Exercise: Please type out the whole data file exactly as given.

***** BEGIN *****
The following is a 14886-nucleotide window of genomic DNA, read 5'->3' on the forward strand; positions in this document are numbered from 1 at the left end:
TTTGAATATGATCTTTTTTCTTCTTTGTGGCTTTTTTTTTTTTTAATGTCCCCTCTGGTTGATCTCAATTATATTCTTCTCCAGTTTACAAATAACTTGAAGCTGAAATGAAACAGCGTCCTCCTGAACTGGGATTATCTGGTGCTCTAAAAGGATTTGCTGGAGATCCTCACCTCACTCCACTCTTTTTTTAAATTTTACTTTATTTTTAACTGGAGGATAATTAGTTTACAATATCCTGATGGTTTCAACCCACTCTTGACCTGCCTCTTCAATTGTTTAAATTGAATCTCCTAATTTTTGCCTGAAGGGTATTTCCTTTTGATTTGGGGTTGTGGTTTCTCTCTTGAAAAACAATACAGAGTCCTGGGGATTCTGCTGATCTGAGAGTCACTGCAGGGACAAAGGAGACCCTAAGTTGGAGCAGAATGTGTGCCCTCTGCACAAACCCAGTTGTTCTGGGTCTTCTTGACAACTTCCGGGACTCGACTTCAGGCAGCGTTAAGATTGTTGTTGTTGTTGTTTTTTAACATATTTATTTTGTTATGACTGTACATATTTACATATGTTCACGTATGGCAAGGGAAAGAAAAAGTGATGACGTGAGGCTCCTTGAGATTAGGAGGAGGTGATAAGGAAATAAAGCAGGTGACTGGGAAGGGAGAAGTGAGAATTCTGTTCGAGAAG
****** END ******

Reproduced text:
The following is a 14886-nucleotide window of genomic DNA, read 5'->3' on the forward strand; positions in this document are numbered from 1 at the left end:
TTTGAATATGATCTTTTTTCTTCTTTGTGGCTTTTTTTTTTTTTAATGTCCCCTCTGGTTGATCTCAATTATATTCTTCTCCAGTTTACAAATAACTTGAAGCTGAAATGAAACAGCGTCCTCCTGAACTGGGATTATCTGGTGCTCTAAAAGGATTTGCTGGAGATCCTCACCTCACTCCACTCTTTTTTTAAATTTTACTTTATTTTTAACTGGAGGATAATTAGTTTACAATATCCTGATGGTTTCAACCCACTCTTGACCTGCCTCTTCAATTGTTTAAATTGAATCTCCTAATTTTTGCCTGAAGGGTATTTCCTTTTGATTTGGGGTTGTGGTTTCTCTCTTGAAAAACAATACAGAGTCCTGGGGATTCTGCTGATCTGAGAGTCACTGCAGGGACAAAGGAGACCCTAAGTTGGAGCAGAATGTGTGCCCTCTGCACAAACCCAGTTGTTCTGGGTCTTCTTGACAACTTCCGGGACTCGACTTCAGGCAGCGTTAAGATTGTTGTTGTTGTTGTTTTTTAACATATTTATTTTGTTATGACTGTACATATTTACATATGTTCACGTATGGCAAGGGAAAGAAAAAGTGATGACGTGAGGCTCCTTGAGATTAGGAGGAGGTGATAAGGAAATAAAGCAGGTGACTGGGAAGGGAGAAGTGAGAATTCTGTTCGAGAAG